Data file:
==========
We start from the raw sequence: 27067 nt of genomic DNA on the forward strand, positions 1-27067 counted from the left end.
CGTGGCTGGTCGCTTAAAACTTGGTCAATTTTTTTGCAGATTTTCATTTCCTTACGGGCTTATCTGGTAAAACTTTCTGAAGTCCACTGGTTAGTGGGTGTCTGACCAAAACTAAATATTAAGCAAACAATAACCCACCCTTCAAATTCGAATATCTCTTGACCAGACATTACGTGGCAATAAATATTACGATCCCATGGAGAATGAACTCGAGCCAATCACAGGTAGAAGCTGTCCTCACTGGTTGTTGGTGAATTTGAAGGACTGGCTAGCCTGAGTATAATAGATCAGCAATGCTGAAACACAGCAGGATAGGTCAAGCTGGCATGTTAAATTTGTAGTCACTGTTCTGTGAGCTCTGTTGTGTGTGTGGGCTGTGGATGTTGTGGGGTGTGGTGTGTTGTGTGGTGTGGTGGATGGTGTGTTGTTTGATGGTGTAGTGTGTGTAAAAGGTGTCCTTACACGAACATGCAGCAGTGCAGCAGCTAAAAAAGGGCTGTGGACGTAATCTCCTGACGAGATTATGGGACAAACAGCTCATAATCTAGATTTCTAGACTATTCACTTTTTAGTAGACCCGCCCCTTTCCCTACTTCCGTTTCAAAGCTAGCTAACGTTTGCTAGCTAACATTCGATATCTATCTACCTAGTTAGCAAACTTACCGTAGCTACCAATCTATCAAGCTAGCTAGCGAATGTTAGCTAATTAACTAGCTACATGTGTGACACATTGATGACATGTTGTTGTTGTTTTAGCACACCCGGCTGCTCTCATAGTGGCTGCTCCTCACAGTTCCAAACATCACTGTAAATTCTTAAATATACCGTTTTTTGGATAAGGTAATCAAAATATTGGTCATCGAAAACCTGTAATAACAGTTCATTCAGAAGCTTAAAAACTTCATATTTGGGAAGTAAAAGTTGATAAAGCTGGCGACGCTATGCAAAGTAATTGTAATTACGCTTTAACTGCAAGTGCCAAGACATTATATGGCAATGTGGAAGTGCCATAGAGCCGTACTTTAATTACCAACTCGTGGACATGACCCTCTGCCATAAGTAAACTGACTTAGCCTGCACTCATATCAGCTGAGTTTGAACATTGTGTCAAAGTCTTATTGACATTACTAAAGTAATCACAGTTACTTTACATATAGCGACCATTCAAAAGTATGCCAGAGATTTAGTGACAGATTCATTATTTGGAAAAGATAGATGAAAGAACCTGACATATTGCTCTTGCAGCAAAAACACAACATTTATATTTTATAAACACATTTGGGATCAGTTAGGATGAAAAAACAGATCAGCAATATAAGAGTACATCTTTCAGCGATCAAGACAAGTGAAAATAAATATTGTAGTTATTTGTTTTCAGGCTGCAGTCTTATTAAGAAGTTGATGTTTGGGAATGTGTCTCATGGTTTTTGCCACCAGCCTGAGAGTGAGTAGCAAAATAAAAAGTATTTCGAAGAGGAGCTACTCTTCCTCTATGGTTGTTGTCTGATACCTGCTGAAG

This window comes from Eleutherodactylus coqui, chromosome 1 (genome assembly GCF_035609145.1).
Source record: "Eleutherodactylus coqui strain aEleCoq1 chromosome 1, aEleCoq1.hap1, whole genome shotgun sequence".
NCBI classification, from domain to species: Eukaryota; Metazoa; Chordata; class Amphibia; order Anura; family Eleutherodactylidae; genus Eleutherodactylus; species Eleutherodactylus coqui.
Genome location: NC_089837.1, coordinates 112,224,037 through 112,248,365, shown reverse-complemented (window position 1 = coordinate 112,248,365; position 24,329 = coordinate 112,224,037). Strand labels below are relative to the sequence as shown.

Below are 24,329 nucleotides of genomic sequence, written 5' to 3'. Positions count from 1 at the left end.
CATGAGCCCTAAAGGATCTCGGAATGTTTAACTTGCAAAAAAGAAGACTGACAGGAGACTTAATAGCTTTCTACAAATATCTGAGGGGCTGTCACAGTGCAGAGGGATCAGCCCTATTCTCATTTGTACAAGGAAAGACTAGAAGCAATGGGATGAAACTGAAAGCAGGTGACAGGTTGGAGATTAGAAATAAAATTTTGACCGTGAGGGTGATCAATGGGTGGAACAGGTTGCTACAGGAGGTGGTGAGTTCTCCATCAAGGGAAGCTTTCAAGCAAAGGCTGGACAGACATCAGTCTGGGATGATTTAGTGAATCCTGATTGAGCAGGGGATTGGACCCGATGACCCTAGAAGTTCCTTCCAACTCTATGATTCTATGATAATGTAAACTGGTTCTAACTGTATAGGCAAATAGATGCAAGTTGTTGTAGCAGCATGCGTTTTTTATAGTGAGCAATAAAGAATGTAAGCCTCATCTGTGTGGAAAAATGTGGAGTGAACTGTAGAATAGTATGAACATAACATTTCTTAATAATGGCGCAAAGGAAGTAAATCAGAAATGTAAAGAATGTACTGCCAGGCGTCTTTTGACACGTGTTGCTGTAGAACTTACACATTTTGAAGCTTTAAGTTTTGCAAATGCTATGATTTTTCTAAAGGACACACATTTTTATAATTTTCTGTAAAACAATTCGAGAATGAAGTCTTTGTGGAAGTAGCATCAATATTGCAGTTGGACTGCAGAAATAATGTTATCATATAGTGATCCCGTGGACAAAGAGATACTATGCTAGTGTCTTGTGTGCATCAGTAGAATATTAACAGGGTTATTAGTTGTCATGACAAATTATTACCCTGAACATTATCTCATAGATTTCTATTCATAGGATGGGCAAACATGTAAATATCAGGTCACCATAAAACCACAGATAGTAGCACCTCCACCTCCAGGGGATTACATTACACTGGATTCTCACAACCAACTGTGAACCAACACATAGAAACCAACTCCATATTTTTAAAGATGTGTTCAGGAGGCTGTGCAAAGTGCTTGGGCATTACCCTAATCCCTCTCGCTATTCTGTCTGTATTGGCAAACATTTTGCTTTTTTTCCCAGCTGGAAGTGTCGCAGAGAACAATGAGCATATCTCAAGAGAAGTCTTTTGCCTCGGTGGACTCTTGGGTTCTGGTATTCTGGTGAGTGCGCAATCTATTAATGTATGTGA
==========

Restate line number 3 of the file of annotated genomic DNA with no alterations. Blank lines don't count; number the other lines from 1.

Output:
This window comes from Eleutherodactylus coqui, chromosome 1 (genome assembly GCF_035609145.1).